Well before the March 28 White House announcement regarding the 2023 fiscal budget, especially the portions pertaining to law enforcement, America’s police academies have all been business as usual.
Although police recruitment efforts have been a challenge in some regions of the nation, law enforcement training centers I continue analyzing are priming for the future of public safety.
I came across several police academy grand openings, which means that funds proposed by the Biden administration complement the investments already made by law enforcement executives. This, all while many were shouting anti-police nonsense in the form of defunding or abolishing the police.
The anti-police brouhaha has especially simmered after the rancor resulted in glaring evidence of what will happen when cops are lambasted and malcontents are waved on like race-car drivers road-raging at every turn (feeding the hunger for violence).
Call it egg-on-face or whatever, but some members of the federal government now have a different tune.
Remember Mr. Biden’s State of the Union address, in which he said the following: “We should all agree: the answer is not to defund the police. It’s to fund the police. Fund them with resources and training.”
That ticked off some diehard anti-police politicos. One can suppose rose-colored glass houses are occupied by these naysayers. Surely, victims of crime (who survived) and the loved ones of victims whose lives were ended see it clearly, full-knowing how instrumental cops are in our society.
On Monday, Mr. Biden and company disclosed plans to strengthen communities and disburse dollars toward law enforcement in the U.S., claiming his budget reflects “security — security at home and security abroad. My brudget [sic] — my budget tackles security in two keys ways.
“First, it secures our communities at home. This is an issue families in every part of the country face. I’ve said it before: The answer is not to defund our police departments, it’s to fund our police and give them all the tools they need, training, and foundation, and partners and protectors that our communities need.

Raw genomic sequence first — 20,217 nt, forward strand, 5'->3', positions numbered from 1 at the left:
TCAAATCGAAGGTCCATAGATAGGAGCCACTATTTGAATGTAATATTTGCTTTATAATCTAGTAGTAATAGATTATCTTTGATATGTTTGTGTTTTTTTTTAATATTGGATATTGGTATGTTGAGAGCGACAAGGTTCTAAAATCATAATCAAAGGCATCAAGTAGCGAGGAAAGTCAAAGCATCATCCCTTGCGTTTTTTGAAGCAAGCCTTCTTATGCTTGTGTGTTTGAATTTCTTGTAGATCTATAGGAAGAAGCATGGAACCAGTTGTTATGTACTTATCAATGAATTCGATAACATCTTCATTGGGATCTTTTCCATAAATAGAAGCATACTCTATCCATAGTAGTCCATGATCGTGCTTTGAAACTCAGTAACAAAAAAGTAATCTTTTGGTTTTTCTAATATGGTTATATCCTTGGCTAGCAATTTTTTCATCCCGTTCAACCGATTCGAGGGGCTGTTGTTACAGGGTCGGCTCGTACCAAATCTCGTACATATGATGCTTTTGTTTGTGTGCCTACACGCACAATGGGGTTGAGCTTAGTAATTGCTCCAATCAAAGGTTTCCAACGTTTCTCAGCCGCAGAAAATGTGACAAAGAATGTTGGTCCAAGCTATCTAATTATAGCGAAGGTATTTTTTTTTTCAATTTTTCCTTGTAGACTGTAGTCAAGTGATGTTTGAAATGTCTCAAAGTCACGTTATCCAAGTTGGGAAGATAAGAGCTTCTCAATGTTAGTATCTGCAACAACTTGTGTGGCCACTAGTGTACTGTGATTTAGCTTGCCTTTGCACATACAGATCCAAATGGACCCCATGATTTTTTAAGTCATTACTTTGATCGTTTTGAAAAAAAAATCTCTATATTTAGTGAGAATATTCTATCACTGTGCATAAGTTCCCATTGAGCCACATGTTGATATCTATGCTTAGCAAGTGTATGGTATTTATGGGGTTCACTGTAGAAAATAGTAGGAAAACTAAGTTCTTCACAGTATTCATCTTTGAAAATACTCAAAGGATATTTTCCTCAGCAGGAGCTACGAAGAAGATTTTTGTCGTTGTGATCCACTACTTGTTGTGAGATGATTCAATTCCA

“The budget puts more police on the street for community policing so they get to know the community they’re policing; allows the Bureau of Alcohol, Tobacco, and Firearms and the FBI to hire the agents they need to help fight gun crime and other violent crimes in our communities; and funds body cameras and makes sure police work with our local communities and are accountable to these communities.
“It funds crime prevention and community violence intervention, drug treatment, mental health, criminal justice reform, and reentry for people coming home after incarceration. All demonstrable ways to reduce crime — and proven ways.”
Given how law enforcement entities annually go to bat for dollars at budget meetings in their respective communities, they have not relented—occupied academy seats are tangible evidence.
(Photo courtesy of the Rhode Island State Police Training Academy.)
It is always reassuring to know that police professionals have neither rested on their laurels nor surrendered to the naysayers’ ludicrous whims.
Nope, law enforcement agencies have maintained the push for public safety, despite the recruitment woes and retention dilemmas. As mentioned, whereas some are still constrained by a mostly dry (discouraged) applicant pool, other regions are seeing robust interest.